The June 2 suicide bombing outside the Danish embassy in Islamabad, which killed six people, has caused a bout of soul-searching in the land of Kierkegaard and Hamlet. More than ever, Danes are asking what price their country can afford to pay for its increasingly entrenched reputation as a forthright critic of Islam.
It all began with the celebrated 2005 publication of 12 political cartoons cartoons under the rubric "Muhammad's face" in the daily Jyllands-Posten. The images were meant as a bold assertion of free speech, but were seen by many Muslims as blaspheming Muhammad. The cartoons' republication throughout the West barely dimmed the focus of Muslim ire on the small Scandinavian country, magnified by its military presence in Afghanistan and, until last year, in Iraq.
Since then the fallout has come in fits and starts. There were deadly protests at Danish embassies abroad, boycotts and counter-boycotts; earlier this year Denmark expelled two Tunisian nationals for death threats against one of the cartoonists. In recent weeks the anti-immigrant and often openly anti-Muslim Danish People's Party, headed by Pia Kjaersgaard, has spearheaded a campaign against Muslim headscarves. The government, which needs the DPP's support to form a majority in parliament, was maneuvered into a ban on judges wearing religious symbols a solution to a virtually non-existent problem.
Now that the ultimate terror weapon a suicide bomber has been deployed against a Danish target, the DPP is sounding the trumpets and calling for special troops to defend Denmark's diplomatic missions; its foreign policy spokesman, Soren Espersen, compared the country's exposure to that of the U.S. and Israel. But others aren't so sure that Denmark ought to be engaged in a battle this big. "We have moved from being a small insignificant and neutral country without any military importance to being considered an extremely active participant in a more militant western world," says Islam expert Jorgen Baek Simonsen of the University of Copenhagen.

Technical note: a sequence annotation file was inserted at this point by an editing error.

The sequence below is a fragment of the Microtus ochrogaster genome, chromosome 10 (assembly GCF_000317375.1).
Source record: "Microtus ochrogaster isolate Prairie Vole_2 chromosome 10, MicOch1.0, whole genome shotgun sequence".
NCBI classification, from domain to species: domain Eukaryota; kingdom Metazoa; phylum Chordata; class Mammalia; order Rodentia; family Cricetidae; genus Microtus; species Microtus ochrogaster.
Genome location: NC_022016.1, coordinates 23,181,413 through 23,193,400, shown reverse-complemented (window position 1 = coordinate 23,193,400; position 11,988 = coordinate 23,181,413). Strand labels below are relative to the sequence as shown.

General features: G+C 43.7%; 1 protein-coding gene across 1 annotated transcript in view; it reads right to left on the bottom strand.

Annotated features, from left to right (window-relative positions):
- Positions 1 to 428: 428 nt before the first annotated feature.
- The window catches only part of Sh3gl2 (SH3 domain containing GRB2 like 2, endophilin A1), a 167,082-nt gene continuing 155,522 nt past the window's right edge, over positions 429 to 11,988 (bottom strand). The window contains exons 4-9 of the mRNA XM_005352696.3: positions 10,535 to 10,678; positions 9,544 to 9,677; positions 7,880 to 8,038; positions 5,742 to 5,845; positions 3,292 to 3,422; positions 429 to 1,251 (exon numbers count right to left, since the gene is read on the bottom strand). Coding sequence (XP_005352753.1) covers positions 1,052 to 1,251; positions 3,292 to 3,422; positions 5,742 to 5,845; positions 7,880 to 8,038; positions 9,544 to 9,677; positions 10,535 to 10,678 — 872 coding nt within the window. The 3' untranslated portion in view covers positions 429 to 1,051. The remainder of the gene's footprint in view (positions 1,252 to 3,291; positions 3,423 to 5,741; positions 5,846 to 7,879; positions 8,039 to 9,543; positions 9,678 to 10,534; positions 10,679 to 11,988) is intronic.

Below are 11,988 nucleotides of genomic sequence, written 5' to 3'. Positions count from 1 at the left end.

What was in 2005 a general Danish consensus to stand firm is crumbling as the stakes rise. Margrethe Vestager, leader of the opposition Social Liberal Party, said Denmark should look towards "dialogue rather than conflict." Referring to "the government's xenophobic agenda," Holger K. Nielsen of the Socialist People's Party said, "Things have gotten out of control. We must discuss whether we have to constantly get involved in places where we are most hated."
If the Danes' spirited defense of free speech in 2005 was a matter of principle, they now face a sobering balancing act: how to back off without seeming to back down. "The government knows that we are driving on the edge and will have to slow down," says Hans Mouritzen of the Danish Institute of International Studies. "They will deny it in public, but you will see a government beginning to conduct a less activist foreign policy." If so, the Islamabad bombing will have marked a key moment in the ongoing calibration over how loudly any small country can afford to roar.